Michelle Rhee wants no part of Michelle Malkin in ANY debate, yet alone one on Common Core. This weeks appearance on FOX News didn’t go as well for Michelle Rhee as she had hoped as she didn’t get the puff ball questions she assumed she would. Writing in the popular conservative web site, American Thinker, Ann Kane noticed:
In response to Rhee’s praise of the Common Core Standards on Fox News’ Special Report with Bret Baier, conservative political commentator Michelle Malkin wrote that she would be willing to go on the air to debate the school reformer.
During the Baier interview, Rhee repeated the talking points that the CCS are internationally benchmarked and that every school district has the ability to choose its own curriculum to fit the standards. Neither of these assertions is true.
There is no proof that Common Core has met international benchmarks, and most available curricula and assessments have been created for the standards. Where’s the choice in curricula?
Rhee revealed her bias toward the substandard Common Core a year ago, but only after she had completed the directive of getting Republican governors across the country to buy into the Eli Broad/Bill Gates brand of education reform.
At the same time as Rhee was peddling her policies of eliminating teacher tenure, tying students’ grades to teacher pay, increasing testing, and collecting data of students’ information, her StudentsFirst colleagues and creators of Common Core, David Coleman and Jason Zimba, were busy selling the Common Core to those same governors.
Michelle Malkin detests Common Core, so it makes sense that she would want to debate anybody who supports it. This would be a welcome change from the typically fawning conservative media over Rhee.
Kane and her co-author, M Catherine Evans have done much good reported about Rhee’s corrupt tenure at DC Schools along with her sordid efforts to dictate education policy on behalf of the Hedge fund billionaires who finance her empire. While the two have reported factually on all things Rhee, their Common Core efforts are clouded by their far-right hysterical application of communism and their consistent failure to rarely mention Jeb Bush their writing. Republican governors would never have gotten on board with Common Core and the Obama-Duncan Race to the Top bribe if it hadn’t been for Bush’ Godfather-esc influence.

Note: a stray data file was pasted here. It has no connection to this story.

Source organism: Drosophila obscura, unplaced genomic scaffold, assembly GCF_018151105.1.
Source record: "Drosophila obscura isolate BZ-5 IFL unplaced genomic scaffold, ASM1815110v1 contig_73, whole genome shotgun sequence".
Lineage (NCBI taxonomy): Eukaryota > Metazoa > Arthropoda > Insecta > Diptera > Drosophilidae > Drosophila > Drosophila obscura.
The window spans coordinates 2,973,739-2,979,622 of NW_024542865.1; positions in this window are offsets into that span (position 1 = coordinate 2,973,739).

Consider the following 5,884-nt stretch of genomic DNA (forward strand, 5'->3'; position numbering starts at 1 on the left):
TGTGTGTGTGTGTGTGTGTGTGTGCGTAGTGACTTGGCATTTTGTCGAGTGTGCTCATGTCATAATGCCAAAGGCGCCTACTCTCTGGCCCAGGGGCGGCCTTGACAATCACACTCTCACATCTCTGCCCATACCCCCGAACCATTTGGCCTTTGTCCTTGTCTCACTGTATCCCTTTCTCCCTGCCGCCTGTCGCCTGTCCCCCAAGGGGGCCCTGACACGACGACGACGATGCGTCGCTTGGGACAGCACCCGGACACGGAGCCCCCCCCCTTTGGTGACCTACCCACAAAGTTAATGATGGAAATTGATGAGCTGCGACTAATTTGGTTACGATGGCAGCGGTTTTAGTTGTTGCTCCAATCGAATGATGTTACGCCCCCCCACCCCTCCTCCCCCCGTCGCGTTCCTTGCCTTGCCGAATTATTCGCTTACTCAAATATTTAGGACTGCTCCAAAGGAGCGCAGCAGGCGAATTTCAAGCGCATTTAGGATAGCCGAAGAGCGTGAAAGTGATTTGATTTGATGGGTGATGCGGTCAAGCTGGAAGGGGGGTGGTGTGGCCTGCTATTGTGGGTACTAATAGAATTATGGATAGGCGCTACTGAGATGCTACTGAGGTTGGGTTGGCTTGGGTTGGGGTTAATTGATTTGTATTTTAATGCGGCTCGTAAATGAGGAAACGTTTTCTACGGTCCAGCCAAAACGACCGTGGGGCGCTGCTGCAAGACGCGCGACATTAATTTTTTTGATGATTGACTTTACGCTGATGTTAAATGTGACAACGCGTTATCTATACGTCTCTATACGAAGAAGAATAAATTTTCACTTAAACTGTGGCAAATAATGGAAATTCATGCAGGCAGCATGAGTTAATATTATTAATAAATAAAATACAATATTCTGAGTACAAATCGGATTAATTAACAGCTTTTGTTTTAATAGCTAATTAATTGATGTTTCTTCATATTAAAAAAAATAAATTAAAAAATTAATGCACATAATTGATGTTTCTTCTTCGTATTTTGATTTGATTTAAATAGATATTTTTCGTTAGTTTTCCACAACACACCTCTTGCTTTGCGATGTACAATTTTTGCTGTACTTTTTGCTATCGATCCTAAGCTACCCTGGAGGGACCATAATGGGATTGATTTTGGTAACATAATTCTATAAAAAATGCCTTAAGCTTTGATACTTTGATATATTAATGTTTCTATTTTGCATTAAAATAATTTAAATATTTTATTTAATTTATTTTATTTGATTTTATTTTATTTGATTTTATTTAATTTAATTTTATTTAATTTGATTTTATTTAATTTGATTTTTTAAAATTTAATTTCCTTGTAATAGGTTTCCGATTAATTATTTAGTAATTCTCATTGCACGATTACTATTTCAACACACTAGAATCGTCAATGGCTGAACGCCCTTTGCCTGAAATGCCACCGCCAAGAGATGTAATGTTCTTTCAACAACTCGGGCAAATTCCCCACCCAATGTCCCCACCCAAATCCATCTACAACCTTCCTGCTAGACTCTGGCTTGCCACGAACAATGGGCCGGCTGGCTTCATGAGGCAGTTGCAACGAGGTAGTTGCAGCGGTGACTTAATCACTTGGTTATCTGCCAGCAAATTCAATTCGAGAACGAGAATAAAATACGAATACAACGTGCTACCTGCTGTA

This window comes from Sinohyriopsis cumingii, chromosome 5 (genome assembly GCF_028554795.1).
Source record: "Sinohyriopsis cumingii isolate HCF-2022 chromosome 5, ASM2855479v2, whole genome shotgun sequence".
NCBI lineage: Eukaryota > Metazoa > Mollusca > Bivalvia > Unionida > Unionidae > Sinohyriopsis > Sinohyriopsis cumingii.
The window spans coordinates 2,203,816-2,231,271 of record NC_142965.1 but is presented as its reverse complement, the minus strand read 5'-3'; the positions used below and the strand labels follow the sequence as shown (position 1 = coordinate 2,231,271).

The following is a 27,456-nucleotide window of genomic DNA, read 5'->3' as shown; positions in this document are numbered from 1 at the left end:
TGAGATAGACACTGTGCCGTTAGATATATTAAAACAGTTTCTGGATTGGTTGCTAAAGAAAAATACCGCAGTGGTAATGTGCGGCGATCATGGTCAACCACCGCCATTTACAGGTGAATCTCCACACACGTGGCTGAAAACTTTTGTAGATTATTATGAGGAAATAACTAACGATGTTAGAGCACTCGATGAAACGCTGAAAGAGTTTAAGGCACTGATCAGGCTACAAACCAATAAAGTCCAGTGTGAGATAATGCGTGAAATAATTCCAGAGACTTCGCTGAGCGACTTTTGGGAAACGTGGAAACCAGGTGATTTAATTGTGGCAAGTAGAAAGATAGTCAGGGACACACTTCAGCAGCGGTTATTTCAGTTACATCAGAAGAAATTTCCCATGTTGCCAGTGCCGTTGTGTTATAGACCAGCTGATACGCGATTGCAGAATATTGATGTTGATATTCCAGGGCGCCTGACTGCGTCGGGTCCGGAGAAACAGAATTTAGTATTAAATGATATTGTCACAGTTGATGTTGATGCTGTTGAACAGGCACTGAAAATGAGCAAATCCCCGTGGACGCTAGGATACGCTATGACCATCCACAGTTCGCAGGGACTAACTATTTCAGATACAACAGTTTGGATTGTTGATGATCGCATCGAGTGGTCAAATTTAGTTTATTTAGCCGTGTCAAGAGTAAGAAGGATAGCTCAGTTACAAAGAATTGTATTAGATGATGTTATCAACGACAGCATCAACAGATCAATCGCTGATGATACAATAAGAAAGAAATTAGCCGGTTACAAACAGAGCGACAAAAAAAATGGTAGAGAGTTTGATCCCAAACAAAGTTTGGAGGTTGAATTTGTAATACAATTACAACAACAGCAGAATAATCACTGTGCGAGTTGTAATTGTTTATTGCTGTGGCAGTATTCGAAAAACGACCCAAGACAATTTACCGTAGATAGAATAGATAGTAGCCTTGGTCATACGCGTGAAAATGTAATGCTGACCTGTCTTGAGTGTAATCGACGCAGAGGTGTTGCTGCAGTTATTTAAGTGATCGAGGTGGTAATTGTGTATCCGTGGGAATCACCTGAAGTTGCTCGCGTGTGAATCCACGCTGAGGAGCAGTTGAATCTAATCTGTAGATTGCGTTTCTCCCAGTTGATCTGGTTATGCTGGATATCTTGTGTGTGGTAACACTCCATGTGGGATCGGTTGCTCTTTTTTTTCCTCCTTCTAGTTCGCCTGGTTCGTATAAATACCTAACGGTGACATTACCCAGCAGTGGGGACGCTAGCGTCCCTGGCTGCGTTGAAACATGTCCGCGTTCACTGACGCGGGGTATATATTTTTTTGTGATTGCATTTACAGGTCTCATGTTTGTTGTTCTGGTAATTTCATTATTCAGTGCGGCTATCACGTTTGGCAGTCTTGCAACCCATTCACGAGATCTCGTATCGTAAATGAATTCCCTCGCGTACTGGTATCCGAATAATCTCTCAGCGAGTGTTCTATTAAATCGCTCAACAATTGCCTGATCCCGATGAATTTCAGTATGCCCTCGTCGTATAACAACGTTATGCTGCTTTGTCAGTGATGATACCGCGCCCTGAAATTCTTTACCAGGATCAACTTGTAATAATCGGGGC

Baier’s tough questioning flustered Rhee into spouting Common Core talking points like stating the demonstrably false statement that Core is “internationally benchmarked.” Worst for Rhee was that conservative icon George Will appeared with Baier at the end of the show and gave one of the most blistering dismissals of Core ever:
The advocates of the Common Core say, “If you like local control of your schools, you can keep it, period. If you like your local curriculum, you can keep it, period.” And people don’t believe them, for very good reasons.
This is the thin end of an enormous wedge of federal power that will be wielded for the constant progressive purpose of concentrating power in Washington so that it can impose continental solutions to problems nationwide.
You say it’s voluntary. It has been driven by the use of bribes and coercion, in the form of waivers from No Child Left Behind, or Race to the Top money, to buy the compliance of these 45 states (two of which . . . have already backed out). . . .
They’re going to align the SAT and ACT tests with the curriculum. They’re going to align the textbooks with the tests. And, sooner or later you inevitably have a national curriculum that disregards the creativity of federalism.
What are the chances . . . that we’re going to have five or six creative governors experimenting with different curricula, or one creative, constant, permanent Washington bureaucracy, overlooking our education?
We’ve had fifty years . . . of federal involvement that has coincided with stagnation in test scores across the country.
Will finished his commentary with a prediction that a supporter of Common Core, like Jeb Bush, would not be able to win enough primaries to win the republican nomination for President in 2016.
Rhee, who is used to fawning coverage on Rubert Murdoch’s FOX News must have felt blindsided. Good. Moreover, neither Baier, Will nor FOX News chairman Roger Ailes are going to be receiving rebukes from Murdoch. They’re too big, too talented and too important. Neither will Rhee ever agree to a debate with someone like Malkin, who is every bit as informed on Core as Rhee and much better on the big stage in a hostile environment. Like Jeb Bush, Rhee never puts herself in a position to be contradicted on education policy.